On Coronavirus, National Security Threats, O’Brien Picks His Spots
Trump’s national security adviser has mostly avoided a public role, working behind the scenes to focus on China and subtly steer the president
Michael C. Bender and Gordon Lubold
April 29, 2020 8:00 am ET
WASHINGTON—When President Trump was initially hesitant about curbing travel from China in January, his national security adviser, Robert O’Brien, described in stark terms the impending coronavirus threat. “This will be the largest national security crisis of your presidency,” Mr. O’Brien told the president, according to people familiar with the discussion.
Mr. Trump authorized the restrictions. While Mr. O’Brien viewed the novel coronavirus as an imminent danger, he largely removed himself from the spotlight on the administration’s response, instead picking moments to assert himself behind the scenes. He rarely attends coronavirus task force meetings, ceding those duties to his chief deputy, and has appeared just once, on March 19, at the president’s evening news conferences on the topic. After seven months on the job, Mr. O’Brien has settled into the role of facilitator. He is quicker than either of his predecessors, John Bolton or H.R. McMaster, to defer to the president’s judgment.
Mr. O’Brien arrives at the office by 9 a.m. most mornings, often fielding phone calls from the president much earlier, and is comfortable in the Washington social scene. He travels with Mr. Trump to Mar-a-Lago, and sits at the middle of the table in the White House Situation Room. But he has told colleagues that he is more comfortable in the background, viewing himself as a “quiet professional,” in the words of one associate, and sees himself as a senior aide, not a principal.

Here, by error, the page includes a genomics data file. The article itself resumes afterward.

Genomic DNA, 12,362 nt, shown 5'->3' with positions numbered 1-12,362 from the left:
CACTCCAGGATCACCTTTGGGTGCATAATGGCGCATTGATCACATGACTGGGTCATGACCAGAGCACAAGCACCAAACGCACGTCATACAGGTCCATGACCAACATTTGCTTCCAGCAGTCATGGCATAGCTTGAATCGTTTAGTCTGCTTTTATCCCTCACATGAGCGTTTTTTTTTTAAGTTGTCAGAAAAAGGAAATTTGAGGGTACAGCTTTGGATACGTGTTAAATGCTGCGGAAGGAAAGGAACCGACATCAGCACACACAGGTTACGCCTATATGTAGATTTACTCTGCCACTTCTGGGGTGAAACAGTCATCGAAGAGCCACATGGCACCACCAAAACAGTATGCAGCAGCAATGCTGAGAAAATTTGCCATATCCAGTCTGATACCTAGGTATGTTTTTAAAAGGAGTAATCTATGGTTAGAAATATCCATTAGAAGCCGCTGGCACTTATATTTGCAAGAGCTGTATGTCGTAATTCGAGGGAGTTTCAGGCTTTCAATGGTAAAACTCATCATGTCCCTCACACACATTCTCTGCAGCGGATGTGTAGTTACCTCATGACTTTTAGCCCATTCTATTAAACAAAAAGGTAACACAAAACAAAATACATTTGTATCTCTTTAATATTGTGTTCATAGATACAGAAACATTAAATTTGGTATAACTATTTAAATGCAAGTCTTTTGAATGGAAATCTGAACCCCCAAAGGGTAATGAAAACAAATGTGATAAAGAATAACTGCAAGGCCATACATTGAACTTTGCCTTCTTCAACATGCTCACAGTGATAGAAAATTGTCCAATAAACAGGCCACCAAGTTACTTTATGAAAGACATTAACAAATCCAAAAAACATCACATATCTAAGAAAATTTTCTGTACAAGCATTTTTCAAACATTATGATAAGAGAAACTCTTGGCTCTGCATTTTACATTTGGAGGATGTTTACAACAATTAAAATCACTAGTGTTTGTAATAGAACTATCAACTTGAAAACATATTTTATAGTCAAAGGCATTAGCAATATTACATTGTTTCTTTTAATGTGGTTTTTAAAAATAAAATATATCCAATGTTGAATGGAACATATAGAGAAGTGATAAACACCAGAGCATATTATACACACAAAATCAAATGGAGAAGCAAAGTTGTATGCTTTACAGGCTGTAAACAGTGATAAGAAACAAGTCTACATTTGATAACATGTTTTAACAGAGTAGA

Publicly, the president has praised him for helping bring home some 75,000 Americans from foreign soil as coronavirus-related travel restrictions went into place. Mr. O’Brien, an attorney who has advised Republican presidential candidates including two of Mr. Trump’s competitors in 2016, touts his decision to cut the size of the National Security Council to 110 from 180, describing the move as one aimed at deflating a bloated bureaucracy, according to aides. He has since restored about a dozen of those positions to help respond to the coronavirus pandemic.
Privately, Mr. O’Brien advocated bringing Dr. Deborah Birx into the White House to help coordinate the administration’s response to the virus. He unsuccessfully lobbied his counterpart in Europe to institute similar travel restrictions on China, according to people familiar with the discussions.
Mr. O’Brien played a key role in scotching the president’s meeting in February with the Austrian chancellor after his team told him there was a case of coronavirus inside the country’s foreign ministry, White House officials said. Austrians disputed the claim but agreed to postpone the meeting, a senior Austrian official said.
In March, Mr. O’Brien signed off on a meeting with Brazilian leaders during the president’s Florida vacation. Two days after those meetings, one of the South American officials who met with Mr. Trump tested positive for the disease.
Away from the cameras, the typically soft-spoken and measured Mr. O’Brien has flashed a temper. He slammed the table during one meeting in February, interrupting Vice President Mike Pence to make a point to Treasury Secretary Steven Mnuchin, who was hesitant to take actions that could undermine the economy, according to a person familiar with the meeting.
As the pandemic unfolded earlier this year, Mr. O’Brien told senior White House officials to consider Matthew Pottinger, his chief deputy, as the voice of the National Security Council on coronavirus matters, aides said. The decision was viewed inside the NSC as a way of freeing Mr. O’Brien to deal with other national security issues, a spokesman said.
Mr. Pottinger, a former Wall Street Journal reporter and Marine, raised early concerns inside the White House about the virus. But an approach colleagues described as aggressive complicated the knotty internal politics at the White House as the administration was struggling to find its footing in dealing with the pandemic.